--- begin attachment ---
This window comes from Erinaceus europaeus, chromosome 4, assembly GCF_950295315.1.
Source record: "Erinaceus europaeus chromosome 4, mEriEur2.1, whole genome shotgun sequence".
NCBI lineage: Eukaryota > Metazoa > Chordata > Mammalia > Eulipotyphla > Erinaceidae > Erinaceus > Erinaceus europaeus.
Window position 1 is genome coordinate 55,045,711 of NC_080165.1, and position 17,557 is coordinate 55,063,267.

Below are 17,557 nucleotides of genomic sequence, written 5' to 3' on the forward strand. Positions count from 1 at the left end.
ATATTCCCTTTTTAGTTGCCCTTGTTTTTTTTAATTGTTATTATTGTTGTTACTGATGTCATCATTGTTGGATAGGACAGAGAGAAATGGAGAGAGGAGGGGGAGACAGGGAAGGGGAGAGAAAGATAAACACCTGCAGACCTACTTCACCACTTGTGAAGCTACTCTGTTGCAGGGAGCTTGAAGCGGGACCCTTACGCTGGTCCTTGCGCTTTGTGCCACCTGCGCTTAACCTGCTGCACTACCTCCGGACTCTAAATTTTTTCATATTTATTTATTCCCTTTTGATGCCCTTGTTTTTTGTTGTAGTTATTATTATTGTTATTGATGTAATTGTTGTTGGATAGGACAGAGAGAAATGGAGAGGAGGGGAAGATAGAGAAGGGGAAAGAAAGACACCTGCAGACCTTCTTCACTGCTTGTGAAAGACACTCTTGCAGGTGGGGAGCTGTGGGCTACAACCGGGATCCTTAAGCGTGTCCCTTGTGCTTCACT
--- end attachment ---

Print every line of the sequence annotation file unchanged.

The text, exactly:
This window comes from Erinaceus europaeus, chromosome 4, assembly GCF_950295315.1.
Source record: "Erinaceus europaeus chromosome 4, mEriEur2.1, whole genome shotgun sequence".
NCBI lineage: Eukaryota > Metazoa > Chordata > Mammalia > Eulipotyphla > Erinaceidae > Erinaceus > Erinaceus europaeus.
Window position 1 is genome coordinate 55,045,711 of NC_080165.1, and position 17,557 is coordinate 55,063,267.

Below are 17,557 nucleotides of genomic sequence, written 5' to 3' on the forward strand. Positions count from 1 at the left end.
ATATTCCCTTTTTAGTTGCCCTTGTTTTTTTTAATTGTTATTATTGTTGTTACTGATGTCATCATTGTTGGATAGGACAGAGAGAAATGGAGAGAGGAGGGGGAGACAGGGAAGGGGAGAGAAAGATAAACACCTGCAGACCTACTTCACCACTTGTGAAGCTACTCTGTTGCAGGGAGCTTGAAGCGGGACCCTTACGCTGGTCCTTGCGCTTTGTGCCACCTGCGCTTAACCTGCTGCACTACCTCCGGACTCTAAATTTTTTCATATTTATTTATTCCCTTTTGATGCCCTTGTTTTTTGTTGTAGTTATTATTATTGTTATTGATGTAATTGTTGTTGGATAGGACAGAGAGAAATGGAGAGGAGGGGAAGATAGAGAAGGGGAAAGAAAGACACCTGCAGACCTTCTTCACTGCTTGTGAAAGACACTCTTGCAGGTGGGGAGCTGTGGGCTACAACCGGGATCCTTAAGCGTGTCCCTTGTGCTTCACT